Michel’s basic message challenged people to think more deeply about what it meant to be a Christian in Rwanda. He focused particularly on the idea of a new identity in Christ as more important than ethnic identity (2 Corinthians 5:17). In this, Michel was addressing one of the key issues head on, since the threat to ethnic identity was one of the causes of the conflict. Once people began to understand that their identity was not just tied up with their ethnic origin, Michel would challenge them to decide what effect this might have on their daily lives and to live out their new understanding in a practical way. He also made it quite clear that lack of support from others should never be an excuse for not doing what you believe to be right. The result of this ‘training’ was that small groups of people at village level started to take the initiative to put right what had gone wrong. There were examples of houses being rebuilt for those who had been disabled, of gardens being dug for widows, of people cooking food and taking it to the hospital to feed those who now had no family.

Supporting local initiatives

As more of these initiatives sprang up, small grants enabled groups to buy the basic tools and equipment they needed. MOUCECORE took on a development advisor to help the groups plan how to use the money most effectively. MOUCECORE administered the grants through a local committee of trusted church leaders. The maximum grant was $300 and there was an understanding that if the grant helped set up an income generating activity, the group should ‘pay back the credit’ by helping someone else with similar needs. A lot of trust was placed in these new groups and in most cases this trust was respected. One group of young people saw that disabled people in their neighbourhood were having a particularly difficult time, so they taught them how to make furniture to sell in the local market. Gradually, both trust and activity began to grow.

After such conflict people find it almost impossible to talk about their hurts and feelings. However, in a programme run by African Revival Ministries the emphasis was put on working together to put right what was wrong. As people worked together, they discovered their ‘enemies’ had suffered in similar ways to themselves and felt the same hurts. This provided the basis to begin discussion about the pain in people’s hearts; discussion which gradually broke down the deep sense of mistrust that had existed. The group later dug and planted the gardens for those remaining in a nearby refugee camp as a way of demonstrating it was safe for them to return home.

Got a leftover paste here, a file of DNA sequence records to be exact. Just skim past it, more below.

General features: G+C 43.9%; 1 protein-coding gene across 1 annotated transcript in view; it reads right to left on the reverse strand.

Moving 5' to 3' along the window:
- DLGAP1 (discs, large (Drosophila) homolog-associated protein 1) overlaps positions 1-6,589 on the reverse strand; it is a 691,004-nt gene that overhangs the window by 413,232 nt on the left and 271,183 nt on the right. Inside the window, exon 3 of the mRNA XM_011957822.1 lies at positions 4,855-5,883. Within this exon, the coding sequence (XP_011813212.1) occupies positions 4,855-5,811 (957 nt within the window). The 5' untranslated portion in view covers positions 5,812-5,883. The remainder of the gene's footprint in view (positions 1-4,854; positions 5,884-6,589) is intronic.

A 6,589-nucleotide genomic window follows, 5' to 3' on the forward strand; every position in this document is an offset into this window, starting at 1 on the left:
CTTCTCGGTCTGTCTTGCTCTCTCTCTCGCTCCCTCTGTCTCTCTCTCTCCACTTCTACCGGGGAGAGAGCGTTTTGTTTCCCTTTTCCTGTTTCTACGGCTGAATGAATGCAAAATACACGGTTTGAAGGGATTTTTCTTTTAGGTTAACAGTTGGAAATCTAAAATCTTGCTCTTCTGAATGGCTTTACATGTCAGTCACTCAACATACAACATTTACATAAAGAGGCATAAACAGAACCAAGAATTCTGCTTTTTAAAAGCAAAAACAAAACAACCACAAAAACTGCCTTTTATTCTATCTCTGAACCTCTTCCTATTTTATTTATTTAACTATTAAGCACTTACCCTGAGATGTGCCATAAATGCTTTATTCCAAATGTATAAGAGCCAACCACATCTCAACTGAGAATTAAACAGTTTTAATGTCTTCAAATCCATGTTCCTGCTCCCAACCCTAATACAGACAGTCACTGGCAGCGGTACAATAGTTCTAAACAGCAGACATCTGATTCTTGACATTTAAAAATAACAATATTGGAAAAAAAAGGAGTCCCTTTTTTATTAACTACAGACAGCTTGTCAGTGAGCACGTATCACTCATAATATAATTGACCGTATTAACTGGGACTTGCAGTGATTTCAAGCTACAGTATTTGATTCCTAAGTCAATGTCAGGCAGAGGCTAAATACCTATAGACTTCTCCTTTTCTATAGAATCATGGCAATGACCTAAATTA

The impact of ‘reconciliation’ initiatives is hard to assess. The critical question is whether there has been a permanent change in attitude towards people previously regarded as enemies. One sure sign of reconciliation is when someone allows their livelihood to become closely tied up with the livelihood of their Finding a new identity in Christ is more important than ethnic identity. traditional enemy. That is what we have seen within the new groups established by MOUCECORE.

Lessons learnt…

  • People are more important than money in post-conflict reconstruction.
  • Key people are those who can bridge the gap between those in power and the ordinary villager.
  • Programmes should encourage the growth of social trust.
  • Listening is an important way of building confidence and security which will allow deeper issues to be explored.
  • Meeting to work together can help remove the initial tensions between people and help them learn about each other. This may lead onto discussions which may not otherwise be possible.
  • It is necessary to challenge people to think through their assumptions, particularly about the basis of their identity and the threats they think exist to that identity.
  • Responsibility for finding the solution must always remain with the people who are involved in the conflict. The role of the outsider is that of friend and facilitator.
  • True reconciliation takes a long time and cannot be rushed.

Ian Wallace is International Services Group Leader in Tearfund with experience in community development in West Africa and in managing Tearfund’s response to the conflict in Central Africa.

Similarly Tagged Content

Share this resource

If you found this resource useful, please share it with others so they can benefit too.

Subscribe to Footsteps magazine

A free digital and print magazine for community development workers. Covering a diverse range of topics, it is published three times a year.

Sign up now - Subscribe to Footsteps magazine

Cookie preferences

Your privacy and peace of mind are important to us. We are committed to keeping your data safe. We only collect data from people for specific purposes and once that purpose has finished, we won’t hold on to the data.

For further information, including a full list of individual cookies, please see our privacy policy.

  • These cookies are necessary for the website to function and cannot be switched off in our systems.

  • These cookies allow us to measure and improve the performance of our site. All information these cookies collect is anonymous.

  • These allow for a more personalised experience. For example, they can remember the region you are in, as well as your accessibility settings.

  • These cookies help us to make our adverts personalised to you and allow us to measure the effectiveness of our campaigns.